MILAN, 8 Feb (APM) - Italy's health minister has defended the choice of members for the advisory body Consiglio Superiore di Sanità (CSS) to replace the 30 she sacked in December, Il Sole 24 Ore reported on Wednesday.
The health ministry published a list of the appointments on Monday (APMHE 61768
). Giulia Grillo said that all the people chosen to serve on the body have her “complete trust and respect”.
Camillo Ricordi has been seen as the most controversial because of his links to an unauthorised treatment for degenerative diseases, the Stamina method, which turned out to be a fraud.
Ricordi denied he had ever supported using the method. “I offered to conduct an independent scientific assessment because the centre I head in Miami does these type of checks to distinguish the hoaxes from the real hopes of new treatments,” he said.
Ricordi added that he had not made a fast track testing process available to the laboratories behind the Stamina method but rather to the health ministry so it could establish the real nature of the treatment.
The health ministry was rebuffed in one of its proposals for the new CSS, according to Tuesday’s La Repubblica.
It had wanted veteran pharmacologist Silvio Garattini, who has had an important role in drug reimbursement reforms, to be president of the body.
Health undersecretary Armando Bartolazzi said that the League, one of the two parties in the government coalition, had vetoed the choice. He added that Garattini will continue to work on drug reimbursement reforms.
Patients resorting to crowdfunding to pay for CAR-T therapies
Wednesday’s La Repubblica carried a report on how crowdfunding is being used to pay for costly drugs including CAR-T therapies.
The paper noted that two CAR-T therapies are approved in Europe but both are currently the subject of negotiations to decide a reimbursement price in Italy. That may take some time
The best Italian patients can hope for in the short term is that a compassionate use programme will start and they can find a place on it, La Repubblica said. Alternatively, they can try crowdfunding and are doing so in increasing numbers, it added.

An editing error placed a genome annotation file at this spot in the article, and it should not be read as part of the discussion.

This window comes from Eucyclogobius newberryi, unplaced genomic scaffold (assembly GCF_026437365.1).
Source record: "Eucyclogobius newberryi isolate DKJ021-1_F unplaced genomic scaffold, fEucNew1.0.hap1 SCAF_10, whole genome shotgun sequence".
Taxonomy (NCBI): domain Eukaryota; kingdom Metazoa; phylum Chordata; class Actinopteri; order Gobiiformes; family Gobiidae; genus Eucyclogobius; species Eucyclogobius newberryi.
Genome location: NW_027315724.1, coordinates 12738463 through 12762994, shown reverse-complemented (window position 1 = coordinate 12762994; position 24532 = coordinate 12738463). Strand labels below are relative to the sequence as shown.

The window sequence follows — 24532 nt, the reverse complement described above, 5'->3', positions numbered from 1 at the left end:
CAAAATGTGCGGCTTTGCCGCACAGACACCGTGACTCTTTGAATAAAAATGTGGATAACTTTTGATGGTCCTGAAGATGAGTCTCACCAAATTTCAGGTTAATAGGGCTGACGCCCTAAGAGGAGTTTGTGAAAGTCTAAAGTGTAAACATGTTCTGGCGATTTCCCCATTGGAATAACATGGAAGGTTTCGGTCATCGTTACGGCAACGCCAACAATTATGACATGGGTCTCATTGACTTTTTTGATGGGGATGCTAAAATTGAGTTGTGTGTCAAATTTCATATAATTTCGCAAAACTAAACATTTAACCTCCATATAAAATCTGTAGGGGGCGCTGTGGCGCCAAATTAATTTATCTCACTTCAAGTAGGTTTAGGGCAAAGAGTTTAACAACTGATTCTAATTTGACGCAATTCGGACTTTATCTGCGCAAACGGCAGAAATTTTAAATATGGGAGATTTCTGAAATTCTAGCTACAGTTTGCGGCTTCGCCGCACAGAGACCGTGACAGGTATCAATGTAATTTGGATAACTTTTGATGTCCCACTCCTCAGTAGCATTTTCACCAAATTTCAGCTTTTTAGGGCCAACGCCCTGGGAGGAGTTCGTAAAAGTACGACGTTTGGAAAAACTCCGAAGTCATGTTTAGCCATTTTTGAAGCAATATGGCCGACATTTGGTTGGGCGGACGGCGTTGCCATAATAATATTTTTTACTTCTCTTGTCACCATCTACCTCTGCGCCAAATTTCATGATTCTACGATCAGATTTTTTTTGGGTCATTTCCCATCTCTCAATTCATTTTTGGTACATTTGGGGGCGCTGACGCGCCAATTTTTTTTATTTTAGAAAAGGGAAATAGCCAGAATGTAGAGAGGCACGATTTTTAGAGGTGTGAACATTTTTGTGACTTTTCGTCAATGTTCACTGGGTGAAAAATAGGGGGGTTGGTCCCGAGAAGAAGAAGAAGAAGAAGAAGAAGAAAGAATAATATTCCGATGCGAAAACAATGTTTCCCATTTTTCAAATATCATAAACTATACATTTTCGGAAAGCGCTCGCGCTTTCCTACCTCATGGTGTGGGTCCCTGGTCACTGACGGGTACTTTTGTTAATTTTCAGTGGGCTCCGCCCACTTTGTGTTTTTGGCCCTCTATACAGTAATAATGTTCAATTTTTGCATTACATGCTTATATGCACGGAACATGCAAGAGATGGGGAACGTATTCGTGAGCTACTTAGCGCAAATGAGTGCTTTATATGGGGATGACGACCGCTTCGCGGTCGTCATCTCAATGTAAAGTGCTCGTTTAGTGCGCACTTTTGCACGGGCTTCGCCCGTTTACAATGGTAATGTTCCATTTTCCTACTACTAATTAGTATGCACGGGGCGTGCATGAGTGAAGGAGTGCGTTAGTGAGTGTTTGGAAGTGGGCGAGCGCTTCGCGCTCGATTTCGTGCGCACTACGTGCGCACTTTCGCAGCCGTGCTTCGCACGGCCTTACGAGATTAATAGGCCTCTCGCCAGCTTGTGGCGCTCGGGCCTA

It named two patients, Lorenzo and Calogero, who have resorted to crowdfunding. Both have forms of lymphoma which are resistant to chemotherapy and are looking to raise funds so they can pay for CAR-T therapies themselves.
However, it is still relatively uncommon to use crowdfunding in Italy, probably because there is a universal national health system, the paper said.
Efforts to open up €3 billion-euro non-prescription market fail
The latest efforts to have the €3 billion non-prescription drugs market opened up to diverse forms of retail pharmacy have failed, according to Tuesday’s La Repubblica.
Currently only pharmacies in the official reimbursement network can sell these drugs. A member of an opposition party had presented an amendment to have the market deregulated. But the parliament voted against it being included in the final draft of the ‘Simplification’ law.
The head of an OTC pharmacy association, Libere Farmacie Italiane, accepted that there is no longer any hope of having the reform passed this time round.
He said pharmacies outside the official reimbursement network will now pin their hopes on a revision of the medicines formulary which could reclassify a significant number of products as non-prescription drugs.
Hospital drug spend a cause of €1.1 billion health deficit in 2017
Increasing spending on hospital drugs was one of the main causes of a €1.1 billion health spending deficit in 2017, Il Sole 24 Ore reported on Tuesday.
The paper cited a report by Italy’s national auditor which showed that health spending two years ago was €114 billion, up from €79 billion in 2002. In addition to rising expenditure on hospital drugs, the increased cost of procurement of goods and services was also a factor in generating a deficit.
AIFA approves funding for 12 independent drug research projects
Medicines agency AIFA has approved funding for 12 independent drug research projects, Il Sole 24 Ore reported on Saturday.
A total of €7.7 million will be awarded to fund studies in different areas. They were chosen from a total of 368 candidate protocols, the paper said.
Seven of the projects are for research into rare diseases, two for antimicrobial projects, two for gender medicines and one in the paediatric area.
Of the eight which have clinical trials ongoing, four are in Phase II, two in Phase III and two in Phase IV.
The head of AIFA, Luca Li Bassi, said the agency will continue to focus on independent research, reflecting the need for a new approach to pharma ‘governance’.